India faced a vaccine crunch as the country saw a heartbreaking resurgence of the pandemic’s second wave. It turned to its Quad ally the United States for the export of vaccine inputs which had been restricted by the US. The US not just denied to provide inputs but the State Department’s spokesperson Ned Price stated that it was in the “interests of the rest of the world to see Americans vaccinated.” By claiming a special responsibility towards its own people when the vaccine reserves were sufficient and on top of it claiming that their own conditions matter more than the others, the United States heavily risked its relations with India. Though aid was provided soon after public outrage, Washington’s actions have cast a heavy doubt over India’s expectations from the alliance.

China has “indefinitely” suspended the China-Australia Strategic Economic Dialogue, blaming Australia for flaring a “Cold War mentality” against Chinese security interests.  Bilateral relations between the two steeped after Australia banned China-based tech firm Huawei from conducting 5G trials in the country on grounds of espionage. Relations worsened in 2020 when Canberra called for an independent investigation into the origins of Coronavirus, pointing to a possible hand of Beijing.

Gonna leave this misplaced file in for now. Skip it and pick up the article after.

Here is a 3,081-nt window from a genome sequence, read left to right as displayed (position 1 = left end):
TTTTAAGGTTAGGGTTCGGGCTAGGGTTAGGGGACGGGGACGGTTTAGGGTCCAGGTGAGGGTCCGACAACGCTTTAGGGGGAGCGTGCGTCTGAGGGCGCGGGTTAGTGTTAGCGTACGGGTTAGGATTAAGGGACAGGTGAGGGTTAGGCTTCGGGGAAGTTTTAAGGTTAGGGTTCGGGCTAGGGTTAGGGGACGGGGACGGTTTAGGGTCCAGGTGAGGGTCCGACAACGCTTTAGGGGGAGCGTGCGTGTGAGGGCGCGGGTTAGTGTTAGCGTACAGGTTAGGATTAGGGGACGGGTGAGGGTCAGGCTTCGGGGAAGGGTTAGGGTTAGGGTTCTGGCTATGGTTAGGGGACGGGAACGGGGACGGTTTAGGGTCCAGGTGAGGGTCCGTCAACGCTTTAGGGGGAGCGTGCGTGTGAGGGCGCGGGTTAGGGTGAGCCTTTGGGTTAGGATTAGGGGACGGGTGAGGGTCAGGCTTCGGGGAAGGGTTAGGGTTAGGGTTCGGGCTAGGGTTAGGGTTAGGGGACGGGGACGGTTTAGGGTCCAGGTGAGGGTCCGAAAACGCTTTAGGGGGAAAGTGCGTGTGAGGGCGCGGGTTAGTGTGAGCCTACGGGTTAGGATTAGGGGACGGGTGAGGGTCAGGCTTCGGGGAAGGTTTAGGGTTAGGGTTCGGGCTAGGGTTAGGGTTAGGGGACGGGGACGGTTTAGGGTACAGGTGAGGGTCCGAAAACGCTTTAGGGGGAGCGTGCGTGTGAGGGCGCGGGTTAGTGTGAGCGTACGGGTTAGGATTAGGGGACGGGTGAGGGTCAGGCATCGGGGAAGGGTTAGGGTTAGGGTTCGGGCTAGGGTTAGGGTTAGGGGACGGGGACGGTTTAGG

Though an anti-China stance unites the four, the question arises, can they really turn their backs on China? It doesn’t seem possible at least economically. As soon as China unilaterally scrapped off the Economic Dialogue with Australia, the Australian dollar sharply fell as low as 0.7701 to the US dollar. China is Australia’s largest two-way trading partner in goods and services, accounting for 29% of Australia’s global trade.

Sino-Japanese relations have often been described as “hot economics, cold politics.” The recent ASEAN plus three (China, Japan and South Korea) meet saw the finance ministers and central bank governors vowing for greater economic cooperation among the Asian economies.